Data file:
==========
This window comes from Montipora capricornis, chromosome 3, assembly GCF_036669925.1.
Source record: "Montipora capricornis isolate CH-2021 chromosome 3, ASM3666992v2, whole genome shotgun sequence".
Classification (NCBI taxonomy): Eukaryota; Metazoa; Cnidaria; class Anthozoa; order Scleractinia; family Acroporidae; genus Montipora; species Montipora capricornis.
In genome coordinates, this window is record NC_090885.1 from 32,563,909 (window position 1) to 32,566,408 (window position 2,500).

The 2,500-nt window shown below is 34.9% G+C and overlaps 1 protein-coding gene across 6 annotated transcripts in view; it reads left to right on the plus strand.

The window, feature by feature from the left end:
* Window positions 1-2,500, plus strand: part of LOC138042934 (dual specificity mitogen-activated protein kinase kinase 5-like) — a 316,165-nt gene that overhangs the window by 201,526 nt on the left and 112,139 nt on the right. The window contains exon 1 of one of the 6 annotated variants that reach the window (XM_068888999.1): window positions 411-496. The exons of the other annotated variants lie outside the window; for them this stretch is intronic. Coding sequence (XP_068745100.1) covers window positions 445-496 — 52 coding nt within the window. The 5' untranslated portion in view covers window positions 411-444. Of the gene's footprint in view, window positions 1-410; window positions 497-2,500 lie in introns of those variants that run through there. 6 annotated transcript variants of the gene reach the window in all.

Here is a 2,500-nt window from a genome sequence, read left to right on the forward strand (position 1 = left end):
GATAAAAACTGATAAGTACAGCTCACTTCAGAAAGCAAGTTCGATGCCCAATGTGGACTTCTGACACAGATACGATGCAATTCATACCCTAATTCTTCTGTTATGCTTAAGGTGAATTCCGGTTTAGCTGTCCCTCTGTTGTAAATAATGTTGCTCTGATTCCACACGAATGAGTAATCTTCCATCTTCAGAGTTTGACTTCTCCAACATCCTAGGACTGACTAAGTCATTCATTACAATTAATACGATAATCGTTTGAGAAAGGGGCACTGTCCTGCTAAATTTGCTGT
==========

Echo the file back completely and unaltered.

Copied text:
This window comes from Montipora capricornis, chromosome 3, assembly GCF_036669925.1.
Source record: "Montipora capricornis isolate CH-2021 chromosome 3, ASM3666992v2, whole genome shotgun sequence".
Classification (NCBI taxonomy): Eukaryota; Metazoa; Cnidaria; class Anthozoa; order Scleractinia; family Acroporidae; genus Montipora; species Montipora capricornis.
In genome coordinates, this window is record NC_090885.1 from 32,563,909 (window position 1) to 32,566,408 (window position 2,500).

The 2,500-nt window shown below is 34.9% G+C and overlaps 1 protein-coding gene across 6 annotated transcripts in view; it reads left to right on the plus strand.

The window, feature by feature from the left end:
* Window positions 1-2,500, plus strand: part of LOC138042934 (dual specificity mitogen-activated protein kinase kinase 5-like) — a 316,165-nt gene that overhangs the window by 201,526 nt on the left and 112,139 nt on the right. The window contains exon 1 of one of the 6 annotated variants that reach the window (XM_068888999.1): window positions 411-496. The exons of the other annotated variants lie outside the window; for them this stretch is intronic. Coding sequence (XP_068745100.1) covers window positions 445-496 — 52 coding nt within the window. The 5' untranslated portion in view covers window positions 411-444. Of the gene's footprint in view, window positions 1-410; window positions 497-2,500 lie in introns of those variants that run through there. 6 annotated transcript variants of the gene reach the window in all.

Here is a 2,500-nt window from a genome sequence, read left to right on the forward strand (position 1 = left end):
GATAAAAACTGATAAGTACAGCTCACTTCAGAAAGCAAGTTCGATGCCCAATGTGGACTTCTGACACAGATACGATGCAATTCATACCCTAATTCTTCTGTTATGCTTAAGGTGAATTCCGGTTTAGCTGTCCCTCTGTTGTAAATAATGTTGCTCTGATTCCACACGAATGAGTAATCTTCCATCTTCAGAGTTTGACTTCTCCAACATCCTAGGACTGACTAAGTCATTCATTACAATTAATACGATAATCGTTTGAGAAAGGGGCACTGTCCTGCTAAATTTGCTGT